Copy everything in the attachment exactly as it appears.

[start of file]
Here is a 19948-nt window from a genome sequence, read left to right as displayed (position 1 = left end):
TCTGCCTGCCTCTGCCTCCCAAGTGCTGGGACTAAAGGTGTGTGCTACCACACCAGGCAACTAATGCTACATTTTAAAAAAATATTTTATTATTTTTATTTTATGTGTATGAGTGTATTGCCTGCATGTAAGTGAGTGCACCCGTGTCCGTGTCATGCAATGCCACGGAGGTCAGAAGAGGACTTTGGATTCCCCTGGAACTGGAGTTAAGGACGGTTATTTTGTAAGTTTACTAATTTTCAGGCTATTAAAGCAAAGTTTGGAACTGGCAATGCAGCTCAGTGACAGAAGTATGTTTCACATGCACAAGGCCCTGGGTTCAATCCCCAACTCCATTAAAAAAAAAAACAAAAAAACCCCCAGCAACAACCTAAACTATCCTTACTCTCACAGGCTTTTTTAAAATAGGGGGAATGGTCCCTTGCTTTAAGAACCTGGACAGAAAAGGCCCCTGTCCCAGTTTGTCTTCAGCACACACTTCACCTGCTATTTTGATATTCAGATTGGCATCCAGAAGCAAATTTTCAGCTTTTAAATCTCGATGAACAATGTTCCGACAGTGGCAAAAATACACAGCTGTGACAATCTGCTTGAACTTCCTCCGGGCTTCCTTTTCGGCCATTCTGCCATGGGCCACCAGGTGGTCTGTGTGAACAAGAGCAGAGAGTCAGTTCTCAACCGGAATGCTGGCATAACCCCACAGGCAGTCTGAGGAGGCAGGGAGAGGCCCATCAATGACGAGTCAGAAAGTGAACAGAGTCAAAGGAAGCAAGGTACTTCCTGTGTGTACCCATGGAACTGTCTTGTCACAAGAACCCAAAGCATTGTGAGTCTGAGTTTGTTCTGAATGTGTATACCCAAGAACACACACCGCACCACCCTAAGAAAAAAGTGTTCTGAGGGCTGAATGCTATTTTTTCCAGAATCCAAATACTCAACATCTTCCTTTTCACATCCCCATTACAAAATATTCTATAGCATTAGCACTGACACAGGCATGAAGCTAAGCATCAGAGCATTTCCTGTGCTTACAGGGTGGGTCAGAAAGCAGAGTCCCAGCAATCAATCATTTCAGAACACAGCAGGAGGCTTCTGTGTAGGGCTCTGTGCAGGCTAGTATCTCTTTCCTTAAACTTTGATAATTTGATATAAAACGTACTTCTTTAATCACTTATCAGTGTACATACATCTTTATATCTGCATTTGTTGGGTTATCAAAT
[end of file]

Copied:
Here is a 19948-nt window from a genome sequence, read left to right as displayed (position 1 = left end):
TCTGCCTGCCTCTGCCTCCCAAGTGCTGGGACTAAAGGTGTGTGCTACCACACCAGGCAACTAATGCTACATTTTAAAAAAATATTTTATTATTTTTATTTTATGTGTATGAGTGTATTGCCTGCATGTAAGTGAGTGCACCCGTGTCCGTGTCATGCAATGCCACGGAGGTCAGAAGAGGACTTTGGATTCCCCTGGAACTGGAGTTAAGGACGGTTATTTTGTAAGTTTACTAATTTTCAGGCTATTAAAGCAAAGTTTGGAACTGGCAATGCAGCTCAGTGACAGAAGTATGTTTCACATGCACAAGGCCCTGGGTTCAATCCCCAACTCCATTAAAAAAAAAAACAAAAAAACCCCCAGCAACAACCTAAACTATCCTTACTCTCACAGGCTTTTTTAAAATAGGGGGAATGGTCCCTTGCTTTAAGAACCTGGACAGAAAAGGCCCCTGTCCCAGTTTGTCTTCAGCACACACTTCACCTGCTATTTTGATATTCAGATTGGCATCCAGAAGCAAATTTTCAGCTTTTAAATCTCGATGAACAATGTTCCGACAGTGGCAAAAATACACAGCTGTGACAATCTGCTTGAACTTCCTCCGGGCTTCCTTTTCGGCCATTCTGCCATGGGCCACCAGGTGGTCTGTGTGAACAAGAGCAGAGAGTCAGTTCTCAACCGGAATGCTGGCATAACCCCACAGGCAGTCTGAGGAGGCAGGGAGAGGCCCATCAATGACGAGTCAGAAAGTGAACAGAGTCAAAGGAAGCAAGGTACTTCCTGTGTGTACCCATGGAACTGTCTTGTCACAAGAACCCAAAGCATTGTGAGTCTGAGTTTGTTCTGAATGTGTATACCCAAGAACACACACCGCACCACCCTAAGAAAAAAGTGTTCTGAGGGCTGAATGCTATTTTTTCCAGAATCCAAATACTCAACATCTTCCTTTTCACATCCCCATTACAAAATATTCTATAGCATTAGCACTGACACAGGCATGAAGCTAAGCATCAGAGCATTTCCTGTGCTTACAGGGTGGGTCAGAAAGCAGAGTCCCAGCAATCAATCATTTCAGAACACAGCAGGAGGCTTCTGTGTAGGGCTCTGTGCAGGCTAGTATCTCTTTCCTTAAACTTTGATAATTTGATATAAAACGTACTTCTTTAATCACTTATCAGTGTACATACATCTTTATATCTGCATTTGTTGGGTTATCAAAT